Nothing New Proposed in the Budget
Eddie Ng Disappoints the Society

PTU News Reporter

In the Budget announced by John Tsang, our Financial Secretary, the Government emphasized that the public expenditure on education for this financial year was the highest among all the sectors, which would seem to show that the Government had all the time attached great importance to education. However, the reality was that nothing new was announced in the Budget, and all the measures were those that the Government had promised before. HKPTU criticized the Budget in our press conference, but the Bureau cunningly replied that the focus should not be on how many new measures they have, but on long term development. The Bureau even suggested that we should not concentrate on the “number game”.

Not Enough Public Expenditure on Education

It is not a “number game” but an important step to analyze the figures and look into how great significance the Government attaches to education. One of the most related figures is the percentage of GDP spent on the education. From this figure we can find out whether the investment in education is proportional to the national wealth, and whether the public expenditure on education is high enough. The Government allocated only 3.4% of Hong Kong’s GDP on education, which is remarkably lower than those spent by the developed OECD countries nearby which could reach 6.1% of GDP on average, or 5.3% of their public expenditure. In this financial year HK’s fiscal reserve has amounted to 819.5 billion dollars which is the highest since the handover in 1997, but the public expenditure on education has decreased to 16.5% of the total public expenditure which is the lowest since 1997. The figure showed it is wrong to say that more money is spent on education. The Government could have put more resources on education, which is now however locked in the treasury.

Does the Budget enhance long-term development on education?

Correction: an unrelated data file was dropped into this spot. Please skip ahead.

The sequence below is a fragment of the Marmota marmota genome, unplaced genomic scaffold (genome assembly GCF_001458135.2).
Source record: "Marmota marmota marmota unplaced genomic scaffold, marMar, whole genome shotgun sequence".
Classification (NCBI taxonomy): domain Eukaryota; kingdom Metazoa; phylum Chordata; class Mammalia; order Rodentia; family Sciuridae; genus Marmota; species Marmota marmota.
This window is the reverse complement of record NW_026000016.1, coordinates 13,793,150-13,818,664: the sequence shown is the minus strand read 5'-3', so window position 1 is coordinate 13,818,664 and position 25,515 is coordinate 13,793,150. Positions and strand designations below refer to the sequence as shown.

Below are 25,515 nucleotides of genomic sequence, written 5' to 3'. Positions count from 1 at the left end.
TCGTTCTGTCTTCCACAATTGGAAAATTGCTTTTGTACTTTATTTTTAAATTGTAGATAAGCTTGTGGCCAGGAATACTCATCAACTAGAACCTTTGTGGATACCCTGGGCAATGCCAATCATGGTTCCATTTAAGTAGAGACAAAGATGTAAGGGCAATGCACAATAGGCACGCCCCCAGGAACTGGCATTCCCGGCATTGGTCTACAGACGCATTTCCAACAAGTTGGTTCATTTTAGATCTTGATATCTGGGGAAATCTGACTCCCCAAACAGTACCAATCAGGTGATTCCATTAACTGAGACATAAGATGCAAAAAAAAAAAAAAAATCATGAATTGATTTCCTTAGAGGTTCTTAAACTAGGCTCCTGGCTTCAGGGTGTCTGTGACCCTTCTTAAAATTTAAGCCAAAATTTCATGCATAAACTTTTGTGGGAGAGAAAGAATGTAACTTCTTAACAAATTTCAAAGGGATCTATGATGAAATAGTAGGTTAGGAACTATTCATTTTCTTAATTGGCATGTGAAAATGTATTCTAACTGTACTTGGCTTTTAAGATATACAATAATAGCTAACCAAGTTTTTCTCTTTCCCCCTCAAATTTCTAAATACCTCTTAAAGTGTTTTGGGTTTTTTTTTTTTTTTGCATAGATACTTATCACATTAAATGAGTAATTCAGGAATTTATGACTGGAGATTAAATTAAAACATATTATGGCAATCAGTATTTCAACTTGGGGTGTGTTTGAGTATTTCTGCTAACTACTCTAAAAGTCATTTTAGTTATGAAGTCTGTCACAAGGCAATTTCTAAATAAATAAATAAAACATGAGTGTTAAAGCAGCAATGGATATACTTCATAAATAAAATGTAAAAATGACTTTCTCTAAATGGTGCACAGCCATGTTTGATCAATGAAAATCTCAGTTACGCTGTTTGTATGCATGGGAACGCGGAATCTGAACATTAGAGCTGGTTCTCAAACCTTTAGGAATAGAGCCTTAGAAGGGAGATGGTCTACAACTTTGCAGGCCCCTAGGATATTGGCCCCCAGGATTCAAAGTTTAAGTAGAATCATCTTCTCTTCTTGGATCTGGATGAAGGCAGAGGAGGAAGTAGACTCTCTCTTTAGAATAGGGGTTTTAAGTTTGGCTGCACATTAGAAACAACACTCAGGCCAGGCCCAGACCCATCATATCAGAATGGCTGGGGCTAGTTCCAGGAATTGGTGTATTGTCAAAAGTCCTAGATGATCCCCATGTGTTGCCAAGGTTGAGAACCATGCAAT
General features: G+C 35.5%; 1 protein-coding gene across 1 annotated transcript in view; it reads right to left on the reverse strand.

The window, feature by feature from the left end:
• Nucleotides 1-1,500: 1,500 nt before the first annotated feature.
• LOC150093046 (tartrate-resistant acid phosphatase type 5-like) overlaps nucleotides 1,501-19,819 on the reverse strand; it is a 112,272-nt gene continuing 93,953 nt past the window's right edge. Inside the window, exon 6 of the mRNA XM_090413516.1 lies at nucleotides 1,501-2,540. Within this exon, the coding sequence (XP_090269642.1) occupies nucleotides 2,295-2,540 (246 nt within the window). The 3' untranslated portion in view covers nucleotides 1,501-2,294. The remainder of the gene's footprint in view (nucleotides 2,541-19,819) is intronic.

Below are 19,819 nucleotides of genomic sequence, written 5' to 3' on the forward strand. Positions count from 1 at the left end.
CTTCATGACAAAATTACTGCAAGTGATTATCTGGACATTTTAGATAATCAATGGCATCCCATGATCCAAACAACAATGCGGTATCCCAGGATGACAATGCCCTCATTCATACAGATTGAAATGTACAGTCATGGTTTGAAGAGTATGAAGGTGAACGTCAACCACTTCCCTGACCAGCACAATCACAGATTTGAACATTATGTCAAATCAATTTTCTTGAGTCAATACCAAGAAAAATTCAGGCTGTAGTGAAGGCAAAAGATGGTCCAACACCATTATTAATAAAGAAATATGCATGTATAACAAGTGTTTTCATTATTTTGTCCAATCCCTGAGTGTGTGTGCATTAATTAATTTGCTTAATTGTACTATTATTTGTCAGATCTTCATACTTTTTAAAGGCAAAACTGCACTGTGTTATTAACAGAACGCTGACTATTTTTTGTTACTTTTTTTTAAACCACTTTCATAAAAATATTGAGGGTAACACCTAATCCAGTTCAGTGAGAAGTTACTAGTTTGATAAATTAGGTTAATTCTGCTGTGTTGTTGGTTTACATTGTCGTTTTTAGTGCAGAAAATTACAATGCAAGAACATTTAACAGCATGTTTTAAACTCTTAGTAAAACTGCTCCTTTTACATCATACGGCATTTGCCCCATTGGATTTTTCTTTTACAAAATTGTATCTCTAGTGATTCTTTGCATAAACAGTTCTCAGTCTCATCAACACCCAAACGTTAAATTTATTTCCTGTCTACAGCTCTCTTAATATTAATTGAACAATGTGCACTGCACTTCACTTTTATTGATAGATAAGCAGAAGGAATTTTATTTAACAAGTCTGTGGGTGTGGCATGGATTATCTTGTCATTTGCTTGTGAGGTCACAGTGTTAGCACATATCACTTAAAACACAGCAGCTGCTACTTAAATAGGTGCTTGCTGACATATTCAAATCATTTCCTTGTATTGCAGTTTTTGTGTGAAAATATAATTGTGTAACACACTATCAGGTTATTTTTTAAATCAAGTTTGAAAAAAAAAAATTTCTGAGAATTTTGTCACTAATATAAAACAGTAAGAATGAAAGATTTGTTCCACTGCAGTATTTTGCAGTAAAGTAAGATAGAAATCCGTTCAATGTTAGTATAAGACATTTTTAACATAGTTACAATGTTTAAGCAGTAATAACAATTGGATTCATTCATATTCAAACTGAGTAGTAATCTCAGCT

Besides the figures, we also found that the Government had not dealt with the most urgent educational issues, needless to say any long-term planning to bring a new paradigm shift. HKPTU’s comments as follows aimed to cover the loopholes we try very hard to tackle. These are the demands from the education sector for a better development in long run.

Comments on the key policies

Pre-primary education: CY Leung promised in his election platform to increase subsidies and school places for full-day kindergartens. These have not yet been realized. The Government has no inclination to subsidize full-day kindergartens, nor interim additional subsidies on education vouchers.
Secondary education: The number of secondary school students has been decreasing and the Government failed to take this opportunity to implement small-class teaching, nor to make good plans on school places. They reduced the number of classes instead.
Employment of junior teachers: The teaching staff establishment has been downsized. This created a big gap and many junior teachers are unemployed as a result.
Vocational and Tertiary Education: The Government focused on internship places only and made no plans on vocational education nor subsidized tertiary education places.
Inclusive education: No supportive measures were suggested. Only the Community Care Fund, a fund that aims to “combat poverty”, will create a coordinator for special education needs in schools.

To resolve the big issues, we not only propose a short-term solution, but also a long-term plan. Disappointing is that despite the fiscal surplus of the Government for many years, no substantial remedy could so far be proposed to tackle the most urgent issues facing the sector. We wonder if Eddie Ng, the Secretary for Education, has done his job well to propose good policies and fight for more resources for education in long run. We reiterate that Ng should act more responsibly and more courageously to fight for the well-being of our next generation. He should not only shrug off the responsibilities or turn a deaf ear to the sector, which only falls short of expectation of parents.

HKPTU’s proposal for long-term educational development:

◆ Increase subsidies on the unit cost for full-day and long full-day kindergartens. Improve the salary structure for kindergarten teachers.
◆ Increase the number of publicly funded university places and articulation places in bachelor’s degree programmes for sub-degree graduates. Subsidize eligible students currently enrolled in self-financed programmes.
◆ Implement small-class teaching in secondary schools. Make better plans on school places and stop closure of schools.
◆ Increase permanent teaching posts and employ more junior teachers
◆ Provide more fund for inclusive education. Provide financial support for these students on a weighted basis. Recruit a permanent coordinator for the students in special schools. Improve the teacher-to-student ratio in special schools.
◆ Re-build the value of vocational education and establish the career paths of different professions. Allocate more resources on vocational education in secondary schools.